The ‘Hold’ feature is great because you can verify something with a colleague, confirm a fact with a supervisor or allow the person on the other end have a breather. You should never put your phone to your chest – nobody wants to hear your heartbeat or your food digesting!
The ‘Transfer’ button is just as good because you can feel like a pro by connecting Art Vandelay to HE Pennypacker. Rather than running around the office and trying to locate Peggy Sue, you can instantly transfer the person on the phone to the individual they wish to speak to.
10. Adopt the 7 Cs of Communication
Are you not much of a communicator? We don’t blame you.
It is hypothesised that a lot of us are horrible verbal communicators because we don’t practise it enough. Think about it: we text, send tweets, use emoticons and write as if we are from the Stone Age – sorry to the Neanderthals!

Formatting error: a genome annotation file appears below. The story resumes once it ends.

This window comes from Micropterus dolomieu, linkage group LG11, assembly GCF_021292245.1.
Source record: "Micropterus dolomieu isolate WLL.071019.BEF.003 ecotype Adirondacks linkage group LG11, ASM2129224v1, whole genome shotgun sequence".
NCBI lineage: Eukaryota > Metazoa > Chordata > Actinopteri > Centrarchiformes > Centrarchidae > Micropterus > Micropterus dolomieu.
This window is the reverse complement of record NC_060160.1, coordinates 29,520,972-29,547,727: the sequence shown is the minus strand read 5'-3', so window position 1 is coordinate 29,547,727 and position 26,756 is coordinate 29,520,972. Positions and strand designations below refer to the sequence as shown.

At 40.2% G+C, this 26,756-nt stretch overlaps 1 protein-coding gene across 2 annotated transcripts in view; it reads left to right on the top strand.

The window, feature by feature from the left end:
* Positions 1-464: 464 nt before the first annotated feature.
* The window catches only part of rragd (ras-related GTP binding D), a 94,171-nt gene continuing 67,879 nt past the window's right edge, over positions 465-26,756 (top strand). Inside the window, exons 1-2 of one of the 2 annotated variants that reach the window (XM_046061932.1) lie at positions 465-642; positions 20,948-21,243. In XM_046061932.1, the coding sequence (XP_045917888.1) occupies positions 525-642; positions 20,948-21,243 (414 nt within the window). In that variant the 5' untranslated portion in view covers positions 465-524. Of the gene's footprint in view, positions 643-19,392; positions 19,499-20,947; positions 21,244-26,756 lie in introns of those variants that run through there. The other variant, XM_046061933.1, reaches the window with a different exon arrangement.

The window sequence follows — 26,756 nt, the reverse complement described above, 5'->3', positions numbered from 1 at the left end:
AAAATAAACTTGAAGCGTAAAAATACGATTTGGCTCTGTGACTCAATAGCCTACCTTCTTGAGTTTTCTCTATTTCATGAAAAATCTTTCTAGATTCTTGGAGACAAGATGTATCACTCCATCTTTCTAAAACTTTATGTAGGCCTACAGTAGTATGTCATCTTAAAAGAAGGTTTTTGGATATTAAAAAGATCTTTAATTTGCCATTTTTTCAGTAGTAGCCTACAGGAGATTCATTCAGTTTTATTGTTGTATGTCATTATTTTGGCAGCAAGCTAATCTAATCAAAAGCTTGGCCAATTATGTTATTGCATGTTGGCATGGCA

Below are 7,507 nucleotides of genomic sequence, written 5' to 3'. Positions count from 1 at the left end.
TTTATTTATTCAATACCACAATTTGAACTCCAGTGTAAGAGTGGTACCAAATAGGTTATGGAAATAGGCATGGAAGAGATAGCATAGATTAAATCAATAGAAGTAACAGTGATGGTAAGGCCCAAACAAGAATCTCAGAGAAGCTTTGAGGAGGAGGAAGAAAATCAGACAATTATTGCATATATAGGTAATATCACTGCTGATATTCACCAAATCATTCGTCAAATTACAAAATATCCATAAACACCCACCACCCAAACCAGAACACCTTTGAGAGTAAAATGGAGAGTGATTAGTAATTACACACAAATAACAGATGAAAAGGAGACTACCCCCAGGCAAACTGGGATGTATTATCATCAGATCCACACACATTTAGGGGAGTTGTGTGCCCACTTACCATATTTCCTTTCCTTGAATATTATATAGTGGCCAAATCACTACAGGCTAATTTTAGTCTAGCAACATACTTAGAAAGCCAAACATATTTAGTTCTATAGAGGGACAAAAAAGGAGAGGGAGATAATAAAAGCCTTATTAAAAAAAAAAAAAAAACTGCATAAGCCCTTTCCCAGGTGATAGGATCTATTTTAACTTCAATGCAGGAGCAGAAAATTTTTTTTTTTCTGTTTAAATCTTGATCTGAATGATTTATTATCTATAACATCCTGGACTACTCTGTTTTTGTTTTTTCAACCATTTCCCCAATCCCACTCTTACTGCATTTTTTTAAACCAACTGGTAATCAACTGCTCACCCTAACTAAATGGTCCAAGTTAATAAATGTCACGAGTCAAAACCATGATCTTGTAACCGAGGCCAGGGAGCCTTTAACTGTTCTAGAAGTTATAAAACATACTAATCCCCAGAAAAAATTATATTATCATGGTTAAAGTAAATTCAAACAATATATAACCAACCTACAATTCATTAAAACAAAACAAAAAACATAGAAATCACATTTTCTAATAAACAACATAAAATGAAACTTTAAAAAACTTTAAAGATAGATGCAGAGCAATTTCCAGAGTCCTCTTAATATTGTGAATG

You can easily rectify this matter by adopting the seven Cs of communication:
- Complete – convey all the facts
- Concise – use the least possible words
- Consideration – think about the person on the other end
- Clarity – ensure the other party understands
- Concrete – be clear and exact, not vague and convoluted
- Courteous – be polite, enthusiastic and impartial
- Correct – guarantee that you are right in every way possible.
Write these down, place them next to your monitor and embrace them!
There are many tips to incorporate into your telephone strategy, from being professional to maintaining a proper demeanour to having an impeccable manner with each phone call.
Indeed, it might not seem important in this day and age about using the telephone, mainly because we have cloud platforms, instant messaging, Facebook and texts. That said, a lot of offices are starting to realise that they need to streamline day-to-day operations and improve efficiency, which includes being more verbal.
More talk, less emoji!
Did we miss anything out? Let us know in the comments section below.